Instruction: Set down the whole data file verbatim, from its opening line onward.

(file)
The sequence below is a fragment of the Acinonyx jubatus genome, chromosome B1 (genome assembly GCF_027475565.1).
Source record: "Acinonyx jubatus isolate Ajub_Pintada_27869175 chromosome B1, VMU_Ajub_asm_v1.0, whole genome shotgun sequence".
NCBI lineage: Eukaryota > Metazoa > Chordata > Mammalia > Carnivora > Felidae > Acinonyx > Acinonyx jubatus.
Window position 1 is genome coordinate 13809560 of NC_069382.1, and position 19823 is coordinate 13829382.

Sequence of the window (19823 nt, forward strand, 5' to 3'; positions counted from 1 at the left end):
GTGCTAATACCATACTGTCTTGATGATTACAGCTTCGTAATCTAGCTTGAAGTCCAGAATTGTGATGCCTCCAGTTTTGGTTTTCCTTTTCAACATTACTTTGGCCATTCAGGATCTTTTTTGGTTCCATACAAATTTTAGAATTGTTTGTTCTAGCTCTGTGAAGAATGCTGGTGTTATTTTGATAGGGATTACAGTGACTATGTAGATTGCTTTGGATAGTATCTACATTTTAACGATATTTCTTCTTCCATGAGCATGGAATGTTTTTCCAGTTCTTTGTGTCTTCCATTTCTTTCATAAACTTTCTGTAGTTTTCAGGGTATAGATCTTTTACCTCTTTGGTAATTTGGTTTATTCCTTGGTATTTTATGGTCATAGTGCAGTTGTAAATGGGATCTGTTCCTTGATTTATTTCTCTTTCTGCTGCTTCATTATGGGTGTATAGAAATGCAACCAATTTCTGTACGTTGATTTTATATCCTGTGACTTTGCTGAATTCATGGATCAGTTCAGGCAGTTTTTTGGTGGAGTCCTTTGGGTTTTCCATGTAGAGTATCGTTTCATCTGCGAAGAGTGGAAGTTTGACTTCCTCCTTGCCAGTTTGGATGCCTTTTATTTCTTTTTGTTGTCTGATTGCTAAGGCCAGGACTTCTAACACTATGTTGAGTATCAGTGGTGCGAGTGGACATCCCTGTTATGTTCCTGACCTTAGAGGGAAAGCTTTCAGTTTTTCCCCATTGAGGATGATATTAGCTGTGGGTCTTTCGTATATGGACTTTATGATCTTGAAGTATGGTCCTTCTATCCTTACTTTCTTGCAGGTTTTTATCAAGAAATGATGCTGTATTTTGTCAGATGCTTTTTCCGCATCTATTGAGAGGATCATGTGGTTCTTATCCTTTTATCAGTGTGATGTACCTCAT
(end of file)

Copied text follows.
The sequence below is a fragment of the Acinonyx jubatus genome, chromosome B1 (genome assembly GCF_027475565.1).
Source record: "Acinonyx jubatus isolate Ajub_Pintada_27869175 chromosome B1, VMU_Ajub_asm_v1.0, whole genome shotgun sequence".
NCBI lineage: Eukaryota > Metazoa > Chordata > Mammalia > Carnivora > Felidae > Acinonyx > Acinonyx jubatus.
Window position 1 is genome coordinate 13809560 of NC_069382.1, and position 19823 is coordinate 13829382.

Sequence of the window (19823 nt, forward strand, 5' to 3'; positions counted from 1 at the left end):
GTGCTAATACCATACTGTCTTGATGATTACAGCTTCGTAATCTAGCTTGAAGTCCAGAATTGTGATGCCTCCAGTTTTGGTTTTCCTTTTCAACATTACTTTGGCCATTCAGGATCTTTTTTGGTTCCATACAAATTTTAGAATTGTTTGTTCTAGCTCTGTGAAGAATGCTGGTGTTATTTTGATAGGGATTACAGTGACTATGTAGATTGCTTTGGATAGTATCTACATTTTAACGATATTTCTTCTTCCATGAGCATGGAATGTTTTTCCAGTTCTTTGTGTCTTCCATTTCTTTCATAAACTTTCTGTAGTTTTCAGGGTATAGATCTTTTACCTCTTTGGTAATTTGGTTTATTCCTTGGTATTTTATGGTCATAGTGCAGTTGTAAATGGGATCTGTTCCTTGATTTATTTCTCTTTCTGCTGCTTCATTATGGGTGTATAGAAATGCAACCAATTTCTGTACGTTGATTTTATATCCTGTGACTTTGCTGAATTCATGGATCAGTTCAGGCAGTTTTTTGGTGGAGTCCTTTGGGTTTTCCATGTAGAGTATCGTTTCATCTGCGAAGAGTGGAAGTTTGACTTCCTCCTTGCCAGTTTGGATGCCTTTTATTTCTTTTTGTTGTCTGATTGCTAAGGCCAGGACTTCTAACACTATGTTGAGTATCAGTGGTGCGAGTGGACATCCCTGTTATGTTCCTGACCTTAGAGGGAAAGCTTTCAGTTTTTCCCCATTGAGGATGATATTAGCTGTGGGTCTTTCGTATATGGACTTTATGATCTTGAAGTATGGTCCTTCTATCCTTACTTTCTTGCAGGTTTTTATCAAGAAATGATGCTGTATTTTGTCAGATGCTTTTTCCGCATCTATTGAGAGGATCATGTGGTTCTTATCCTTTTATCAGTGTGATGTACCTCAT